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Post Falls mayor gets third term, but city council incumbents fail to beat challengers

Nov. 4, 2021 Updated Thu., Nov. 4, 2021 at 10:21 a.m.

Post Falls Mayor Ron Jacobson secured a third term Tuesday but will not be joined by the three current city council members.

Jacobson received about 80.6% of the vote, defeating 29-year-old Austin Hildebrand. The three incumbent city council members up for reelection, however, were all defeated.

“We lost three very good council people,” Jacobson said. “I don’t really know the people elected.”

Linda Wilhelm, Alan Wolfe and Steve Anthony all finished behind their challengers.

None of the incumbent candidates filled out candidate surveys sent out by the Kootenai Republican Central Committee, which Jacobson said has big influence.

The committee gets people out to vote, he said.

Kenny Shove defeated current council president Wilhelm, who only received about 35% of Tuesday’s votes. Wilhelm was first elected in 2008.

Shove, born in Coeur d’Alene, is a political newcomer who currently works as a customer relations manager. According to his website, he has also worked with other political campaigns, including during the Texas Legislative session.

Josh Walker defeated Wolfe, who had been elected in 2014. Wolfe only received about 40% of the votes.

According to the central committee’s survey, Walker is a project manager .

Anthony, who was first elected in 2017, was defeated by Nathan Ziegler. Anthony received about 30% of the votes. Ziegler, a former care services coordinator for a nonprofit, was born and raised in Post Falls, according to the central committee’s survey.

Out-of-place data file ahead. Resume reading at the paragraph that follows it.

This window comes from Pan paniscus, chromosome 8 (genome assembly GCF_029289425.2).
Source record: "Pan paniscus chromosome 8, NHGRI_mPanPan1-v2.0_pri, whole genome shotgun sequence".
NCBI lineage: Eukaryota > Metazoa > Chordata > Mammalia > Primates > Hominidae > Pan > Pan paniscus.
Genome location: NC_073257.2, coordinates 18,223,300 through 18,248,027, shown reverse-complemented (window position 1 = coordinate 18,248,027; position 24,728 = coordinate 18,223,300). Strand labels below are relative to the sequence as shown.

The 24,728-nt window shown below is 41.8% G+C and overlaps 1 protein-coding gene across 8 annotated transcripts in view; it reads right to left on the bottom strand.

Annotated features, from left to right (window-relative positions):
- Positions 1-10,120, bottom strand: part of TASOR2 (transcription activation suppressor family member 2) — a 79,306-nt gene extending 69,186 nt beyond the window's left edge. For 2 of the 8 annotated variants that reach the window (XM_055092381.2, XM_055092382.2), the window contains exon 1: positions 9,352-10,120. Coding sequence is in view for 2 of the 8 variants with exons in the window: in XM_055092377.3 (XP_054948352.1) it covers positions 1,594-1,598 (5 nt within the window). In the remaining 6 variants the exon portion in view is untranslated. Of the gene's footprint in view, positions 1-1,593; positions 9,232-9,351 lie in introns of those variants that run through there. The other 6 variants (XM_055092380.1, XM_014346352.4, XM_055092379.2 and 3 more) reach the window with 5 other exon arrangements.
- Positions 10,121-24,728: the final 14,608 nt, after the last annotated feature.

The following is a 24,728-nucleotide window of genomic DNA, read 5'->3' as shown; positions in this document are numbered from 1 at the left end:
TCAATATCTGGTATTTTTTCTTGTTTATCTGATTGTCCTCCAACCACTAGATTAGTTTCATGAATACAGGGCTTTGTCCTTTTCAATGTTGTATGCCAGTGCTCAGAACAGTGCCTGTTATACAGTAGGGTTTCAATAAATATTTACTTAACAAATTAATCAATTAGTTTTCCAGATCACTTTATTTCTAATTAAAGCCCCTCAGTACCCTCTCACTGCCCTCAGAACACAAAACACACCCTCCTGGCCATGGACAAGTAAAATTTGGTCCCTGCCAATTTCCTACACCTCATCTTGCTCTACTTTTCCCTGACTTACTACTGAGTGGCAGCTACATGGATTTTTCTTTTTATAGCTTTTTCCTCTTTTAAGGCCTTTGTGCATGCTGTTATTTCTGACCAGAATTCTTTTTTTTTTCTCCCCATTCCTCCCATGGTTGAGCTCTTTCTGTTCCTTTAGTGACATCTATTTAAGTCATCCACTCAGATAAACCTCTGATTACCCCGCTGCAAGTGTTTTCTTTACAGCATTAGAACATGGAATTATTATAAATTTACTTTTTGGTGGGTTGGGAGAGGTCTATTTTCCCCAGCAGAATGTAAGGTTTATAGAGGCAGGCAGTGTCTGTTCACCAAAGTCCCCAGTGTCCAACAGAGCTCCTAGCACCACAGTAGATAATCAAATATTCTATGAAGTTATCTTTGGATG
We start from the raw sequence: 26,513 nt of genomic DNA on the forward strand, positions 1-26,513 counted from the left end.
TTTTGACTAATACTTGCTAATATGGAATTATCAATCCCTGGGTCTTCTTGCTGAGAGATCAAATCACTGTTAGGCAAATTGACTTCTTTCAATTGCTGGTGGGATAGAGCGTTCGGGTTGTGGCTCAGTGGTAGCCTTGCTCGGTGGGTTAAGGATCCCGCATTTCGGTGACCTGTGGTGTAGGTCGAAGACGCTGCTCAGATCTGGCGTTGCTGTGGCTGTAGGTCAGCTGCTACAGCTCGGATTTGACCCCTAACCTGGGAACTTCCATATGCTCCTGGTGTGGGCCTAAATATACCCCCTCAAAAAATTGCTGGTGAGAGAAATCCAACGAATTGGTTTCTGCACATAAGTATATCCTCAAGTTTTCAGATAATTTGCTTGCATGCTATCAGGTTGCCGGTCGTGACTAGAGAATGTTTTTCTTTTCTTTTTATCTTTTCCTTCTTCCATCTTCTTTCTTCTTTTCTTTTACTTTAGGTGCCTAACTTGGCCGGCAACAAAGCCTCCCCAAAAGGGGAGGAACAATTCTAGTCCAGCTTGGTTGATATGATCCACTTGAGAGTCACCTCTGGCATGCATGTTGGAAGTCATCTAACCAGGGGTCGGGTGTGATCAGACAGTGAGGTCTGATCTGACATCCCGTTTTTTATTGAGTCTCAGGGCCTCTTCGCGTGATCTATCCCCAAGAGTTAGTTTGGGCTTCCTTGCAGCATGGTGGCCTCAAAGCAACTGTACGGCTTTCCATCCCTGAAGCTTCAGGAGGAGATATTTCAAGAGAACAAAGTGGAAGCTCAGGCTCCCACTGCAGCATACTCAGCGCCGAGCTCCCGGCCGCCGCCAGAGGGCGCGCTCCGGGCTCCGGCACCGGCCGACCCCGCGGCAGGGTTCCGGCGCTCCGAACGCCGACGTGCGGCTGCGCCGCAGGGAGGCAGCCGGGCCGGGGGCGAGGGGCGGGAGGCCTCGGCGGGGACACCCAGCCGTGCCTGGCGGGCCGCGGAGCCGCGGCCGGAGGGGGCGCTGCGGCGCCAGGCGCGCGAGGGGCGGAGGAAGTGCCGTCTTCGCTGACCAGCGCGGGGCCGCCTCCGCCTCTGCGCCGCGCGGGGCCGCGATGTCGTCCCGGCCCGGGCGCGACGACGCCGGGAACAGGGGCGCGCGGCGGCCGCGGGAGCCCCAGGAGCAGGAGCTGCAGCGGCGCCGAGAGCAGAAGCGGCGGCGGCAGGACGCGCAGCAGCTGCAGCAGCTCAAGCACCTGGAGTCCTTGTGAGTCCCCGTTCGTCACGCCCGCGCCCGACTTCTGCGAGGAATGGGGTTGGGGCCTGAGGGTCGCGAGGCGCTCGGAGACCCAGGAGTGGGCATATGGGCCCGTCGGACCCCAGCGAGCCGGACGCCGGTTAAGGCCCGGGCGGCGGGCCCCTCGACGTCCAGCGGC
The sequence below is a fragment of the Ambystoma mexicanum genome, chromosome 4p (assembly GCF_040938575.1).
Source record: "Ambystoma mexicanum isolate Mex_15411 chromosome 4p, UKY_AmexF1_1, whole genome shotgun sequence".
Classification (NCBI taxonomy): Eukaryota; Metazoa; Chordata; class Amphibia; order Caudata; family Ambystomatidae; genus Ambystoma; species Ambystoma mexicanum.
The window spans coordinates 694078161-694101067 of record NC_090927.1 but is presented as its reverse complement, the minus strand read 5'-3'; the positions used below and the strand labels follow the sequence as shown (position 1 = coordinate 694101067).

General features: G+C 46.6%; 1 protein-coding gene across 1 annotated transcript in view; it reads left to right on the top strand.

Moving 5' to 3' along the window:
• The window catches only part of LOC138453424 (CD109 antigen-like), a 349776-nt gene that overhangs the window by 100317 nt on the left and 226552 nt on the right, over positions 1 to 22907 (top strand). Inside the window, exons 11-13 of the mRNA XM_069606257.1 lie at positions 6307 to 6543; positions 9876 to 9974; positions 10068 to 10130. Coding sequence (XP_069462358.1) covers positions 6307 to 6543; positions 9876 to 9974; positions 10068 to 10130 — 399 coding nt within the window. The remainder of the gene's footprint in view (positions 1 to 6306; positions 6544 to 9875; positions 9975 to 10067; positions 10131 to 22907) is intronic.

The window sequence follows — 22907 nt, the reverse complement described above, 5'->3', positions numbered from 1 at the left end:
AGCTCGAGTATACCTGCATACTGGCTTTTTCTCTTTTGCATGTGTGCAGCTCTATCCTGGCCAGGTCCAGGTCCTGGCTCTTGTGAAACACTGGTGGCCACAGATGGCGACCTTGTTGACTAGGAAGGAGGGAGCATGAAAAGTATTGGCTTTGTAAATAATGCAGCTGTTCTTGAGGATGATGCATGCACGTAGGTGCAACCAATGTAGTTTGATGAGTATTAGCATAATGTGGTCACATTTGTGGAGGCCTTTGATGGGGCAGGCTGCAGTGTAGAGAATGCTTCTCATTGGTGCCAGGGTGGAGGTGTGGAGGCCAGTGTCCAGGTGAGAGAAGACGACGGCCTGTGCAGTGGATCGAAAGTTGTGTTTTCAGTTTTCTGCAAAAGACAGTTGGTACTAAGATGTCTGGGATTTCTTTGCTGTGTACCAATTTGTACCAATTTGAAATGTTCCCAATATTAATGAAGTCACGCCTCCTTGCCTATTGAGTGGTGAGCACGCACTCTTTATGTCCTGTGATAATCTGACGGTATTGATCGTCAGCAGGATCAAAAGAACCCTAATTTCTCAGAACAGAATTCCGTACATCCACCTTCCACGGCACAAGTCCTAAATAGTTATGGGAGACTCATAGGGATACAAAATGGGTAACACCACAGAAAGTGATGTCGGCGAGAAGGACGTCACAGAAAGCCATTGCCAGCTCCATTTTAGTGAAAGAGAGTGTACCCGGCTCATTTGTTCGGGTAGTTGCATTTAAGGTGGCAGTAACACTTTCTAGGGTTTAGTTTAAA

Jacobson said he does not have any negative comments toward the new council members, he just doesn’t know them very well.

“I don’t know what to expect,” he said. “I can work with anybody, and I will continue to handle myself in a professional manner.”

Moving into his third term, Jacobson said growth is going to be an issue.

The city will need to continue to ensure its infrastructure is prepared and its master plan is up to date. He said he will continue to work on increasing affordable housing in the city.

“There’s a whole gambit of things we’re going to continue to do,” he said.

Laurel Demkovich's reporting for The Spokesman-Review is funded in part by Report for America and by members of the Spokane community. This story can be republished by other organizations for free under a Creative Commons license. For more information on this, please contact our newspaper’s managing editor.

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